the film
Commentaries and editorials

Summer Spills and the Politics
of Salmon Extinction

by Jim Martin
Opinion, The Oregonian, April 2, 2004

Wayne Thompson suggests in his March 26 opinion piece ("End costly spills and pay anglers not to catch salmon") that it's simply cheaper and more sensible to end summer spill at Columbia River dams and pay fishermen not to fish. He says it never made sense to let fishermen catch endangered species anyway. This comment highlights the central issue: Why not let the fish go extinct or become museum pieces and maximize revenues from the hydroelectric system? The summer spill campaign is a textbook example of how salmon became endangered in the first place.

For 100 years we struggled to find the right balance between exploitation and protection/restoration of natural resources. We created the Endangered Species Act, the Northwest Power Act and other laws because citizens demanded a sustainable balance. The Northwest Power Act states hydropower and salmon deserve "equitable treatment." We all desire a robust economy but only while sustaining resources vital to our children's future.

The plight of wild salmon results from thousands of small political and economic decisions, each seemingly sensible at the time. We built dams and destroyed habitat in the name of economics and progress. ("And don't worry, you fishermen and tribes, the hatcheries will always be there to keep you whole!") Today, the victims of this economic trade-off, which created disastrous effects to tribal cultures and coastal fishing communities, are treated like mere problems to be shut down or paid off.

The fact is fishermen and tribes aren't targeting endangered species. By fishing for remaining healthy salmon runs and hatchery fish, they support families and communities and add $3 billion annually to the Northwest tourist economy. Each year, tribal and non-tribal fishermen forgo tens of thousands of fish when stringent limits on weaker stocks are reached.

For example, the limit on Snake River spring chinook is 17 percent (15 percent for tribes and 2 percent for others). The dams kill 30 percent or more adults before they reach spawning grounds. This is after dams killed millions of juveniles on the way downstream.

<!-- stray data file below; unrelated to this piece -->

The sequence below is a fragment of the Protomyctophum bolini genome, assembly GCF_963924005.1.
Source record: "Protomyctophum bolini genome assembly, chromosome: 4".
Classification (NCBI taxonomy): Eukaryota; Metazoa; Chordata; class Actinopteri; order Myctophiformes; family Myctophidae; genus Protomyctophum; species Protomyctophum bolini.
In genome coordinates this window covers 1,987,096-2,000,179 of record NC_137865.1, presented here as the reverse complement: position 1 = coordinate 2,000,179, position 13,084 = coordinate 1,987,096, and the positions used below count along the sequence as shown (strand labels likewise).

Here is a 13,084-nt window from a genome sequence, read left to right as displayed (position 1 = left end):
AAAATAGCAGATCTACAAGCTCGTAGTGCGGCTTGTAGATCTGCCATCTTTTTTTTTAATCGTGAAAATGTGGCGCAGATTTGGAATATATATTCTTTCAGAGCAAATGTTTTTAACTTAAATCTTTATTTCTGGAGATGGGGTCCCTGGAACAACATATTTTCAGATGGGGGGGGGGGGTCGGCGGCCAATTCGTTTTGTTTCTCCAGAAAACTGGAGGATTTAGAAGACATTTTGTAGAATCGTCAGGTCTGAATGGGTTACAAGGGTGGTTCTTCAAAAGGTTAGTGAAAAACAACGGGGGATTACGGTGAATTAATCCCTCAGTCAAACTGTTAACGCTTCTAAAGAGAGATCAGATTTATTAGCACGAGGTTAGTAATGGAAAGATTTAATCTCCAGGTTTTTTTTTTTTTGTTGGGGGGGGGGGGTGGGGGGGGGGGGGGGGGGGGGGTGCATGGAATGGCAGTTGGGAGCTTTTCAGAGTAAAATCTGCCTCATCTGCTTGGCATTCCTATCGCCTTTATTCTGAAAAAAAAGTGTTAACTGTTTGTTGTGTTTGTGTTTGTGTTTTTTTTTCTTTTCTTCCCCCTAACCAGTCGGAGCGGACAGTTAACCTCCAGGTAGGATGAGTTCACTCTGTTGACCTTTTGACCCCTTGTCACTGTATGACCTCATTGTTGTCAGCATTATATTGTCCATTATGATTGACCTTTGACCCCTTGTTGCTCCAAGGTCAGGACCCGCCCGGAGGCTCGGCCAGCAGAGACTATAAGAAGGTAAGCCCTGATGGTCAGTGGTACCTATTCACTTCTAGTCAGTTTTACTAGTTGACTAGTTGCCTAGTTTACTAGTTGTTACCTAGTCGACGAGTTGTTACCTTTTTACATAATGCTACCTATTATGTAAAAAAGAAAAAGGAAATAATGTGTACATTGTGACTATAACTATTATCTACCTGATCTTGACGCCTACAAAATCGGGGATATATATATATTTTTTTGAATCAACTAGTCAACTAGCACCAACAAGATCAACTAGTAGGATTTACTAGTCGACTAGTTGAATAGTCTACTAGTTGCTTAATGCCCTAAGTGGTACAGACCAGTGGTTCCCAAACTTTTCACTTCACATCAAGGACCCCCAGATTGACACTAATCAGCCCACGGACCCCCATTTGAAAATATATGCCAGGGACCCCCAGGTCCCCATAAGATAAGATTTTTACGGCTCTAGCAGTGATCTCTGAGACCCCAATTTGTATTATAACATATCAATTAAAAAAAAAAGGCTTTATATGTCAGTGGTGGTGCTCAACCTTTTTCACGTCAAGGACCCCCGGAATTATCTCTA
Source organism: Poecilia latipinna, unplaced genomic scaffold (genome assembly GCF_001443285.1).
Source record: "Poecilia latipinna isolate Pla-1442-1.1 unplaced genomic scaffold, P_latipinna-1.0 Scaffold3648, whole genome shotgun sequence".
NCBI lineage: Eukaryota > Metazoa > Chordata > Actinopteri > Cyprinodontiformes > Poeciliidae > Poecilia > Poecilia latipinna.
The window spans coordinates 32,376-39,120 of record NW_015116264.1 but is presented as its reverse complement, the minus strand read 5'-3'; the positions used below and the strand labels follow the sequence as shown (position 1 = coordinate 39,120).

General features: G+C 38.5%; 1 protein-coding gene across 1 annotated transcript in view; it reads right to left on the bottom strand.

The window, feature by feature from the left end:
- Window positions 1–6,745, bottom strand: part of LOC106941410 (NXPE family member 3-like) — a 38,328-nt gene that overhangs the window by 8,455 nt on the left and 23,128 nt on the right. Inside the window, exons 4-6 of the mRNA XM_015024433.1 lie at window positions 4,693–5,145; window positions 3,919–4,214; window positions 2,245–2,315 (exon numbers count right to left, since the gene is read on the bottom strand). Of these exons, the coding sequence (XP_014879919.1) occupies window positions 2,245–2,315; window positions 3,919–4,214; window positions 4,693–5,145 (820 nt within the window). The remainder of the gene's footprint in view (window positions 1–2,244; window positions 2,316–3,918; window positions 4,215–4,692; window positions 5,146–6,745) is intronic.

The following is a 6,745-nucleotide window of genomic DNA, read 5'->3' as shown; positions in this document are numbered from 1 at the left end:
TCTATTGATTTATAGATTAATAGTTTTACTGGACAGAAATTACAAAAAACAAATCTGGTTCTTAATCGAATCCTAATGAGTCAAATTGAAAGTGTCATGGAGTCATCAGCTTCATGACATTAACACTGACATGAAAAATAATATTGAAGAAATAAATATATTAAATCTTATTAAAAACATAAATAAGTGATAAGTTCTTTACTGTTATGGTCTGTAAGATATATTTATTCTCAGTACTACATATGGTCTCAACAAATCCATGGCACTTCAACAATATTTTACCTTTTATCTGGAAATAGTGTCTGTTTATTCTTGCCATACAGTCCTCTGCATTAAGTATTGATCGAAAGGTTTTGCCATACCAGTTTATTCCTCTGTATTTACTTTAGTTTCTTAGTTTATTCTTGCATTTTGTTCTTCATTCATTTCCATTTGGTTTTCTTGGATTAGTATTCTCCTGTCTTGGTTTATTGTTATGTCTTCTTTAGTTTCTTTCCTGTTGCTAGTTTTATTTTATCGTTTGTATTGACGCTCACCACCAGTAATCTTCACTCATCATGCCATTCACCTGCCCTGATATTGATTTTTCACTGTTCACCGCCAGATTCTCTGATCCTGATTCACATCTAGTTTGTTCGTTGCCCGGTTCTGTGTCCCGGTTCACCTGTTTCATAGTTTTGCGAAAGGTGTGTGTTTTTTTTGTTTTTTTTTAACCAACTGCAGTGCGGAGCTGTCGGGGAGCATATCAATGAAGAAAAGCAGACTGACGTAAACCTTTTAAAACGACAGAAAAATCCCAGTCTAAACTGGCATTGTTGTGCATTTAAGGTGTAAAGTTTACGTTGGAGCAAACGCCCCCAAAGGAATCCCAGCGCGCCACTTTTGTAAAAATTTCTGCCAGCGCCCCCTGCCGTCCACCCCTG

Mortality of Juvenile Salmon during Downstream Migration through Hydrosystem Corridor
Source: National Marine Fisheries Service, December 21, 2000
(more data at dampool.htm)
Juvenile Salmon Average (1994-1999)
Direct Mortality Fall Chinook Spring Chinook Steelhead
Columbia/Snake Dams
(8 dams)
12% 20% 17%
Columbia/Snake Reservoirs
(8 reservoirs)
81% 40% 41%
Lower Snake River
(4 dams & 4 reservoirs)
72% 30% 29%
Columbia River
(4 dams & 4 reservoirs)
21% 30% 29%
Columbia/Snake Rivers
(8 dams & 8 reservoirs)
93% 60% 58%
Indirect Mortality ? ? ?

Fall chinook harvest limits are 32.25 percent (24 percent for tribes and 8.25 percent for others). When limits are reached, all fishing is closed, wasting hundreds of thousands of harvestable fish that would otherwise be available to support fishing families and communities.

The annual value of the hydroelectric system exceeds $3 billion. Canceling summer spill could theoretically produce an extra $77 million (a 2.5 percent annual increase). The trade-off would be 20,000 to 50,000 fewer upriver bright chinook and 20 to 50 fewer endangered Snake River fall chinook. The Bonneville Power Administration suggests vague "offsets" that might produce handfuls of chinook here and there to partially compensate. Scientists criticize these offsets as optimistic and speculative.

Ratepayers have suffered huge costs caused by the Washington state nuclear power blunder, fraudulent utility manipulation and the BPA itself, selling more power than can be produced in drought. Citizens still support a balanced energy/salmon plan. Improving hydro-system management and reducing costs is good but not if fish and fishermen have to bear the additional burden.

A federal judge has already sent the federal salmon plan back to the drawing board as being inadequate. Previous federal plans have been rejected also as illegal and inadequate.

Looking back, we can see how wild salmon got into this sorry state. In the past, we could perhaps plead ignorance. But no longer. If we choose to put more strain on the fish and the fishermen to produce more hydro dollars, it will be with full knowledge of the risks. If we add another cut to the thousand already inflicted, it will be purposeful.

The politics of extinction and broken promises, once relics of the history books, are alive and well in the Northwest. Teachers can show children how the Atlantic salmon of the East Coast went extinct . . . by simply reading to them recent headlines and editorials from The Oregonian.

bluefish does the math for your convenience: BPA estimates that eliminating summer spill would provide 1.15 - 1.49 million Megawatt*hours (MWh) of "surplus" electricity to sell (typically to California) at an estimated average price of $32/MWh (yielding $37 - $46 million). Prices of course will vary with time of day and electricity market conditions. BPA estimates that elimination of summer spill could potentially provide a 2% electricity rate reduction.

Jim Martin of Mulino is retired chief of fisheries for the Oregon Department of Fish and Wildlife and a board member of the National Wildlife Federation.
Summer Spills and the Politics of Salmon Extinction
The Oregonian, April 2, 2004

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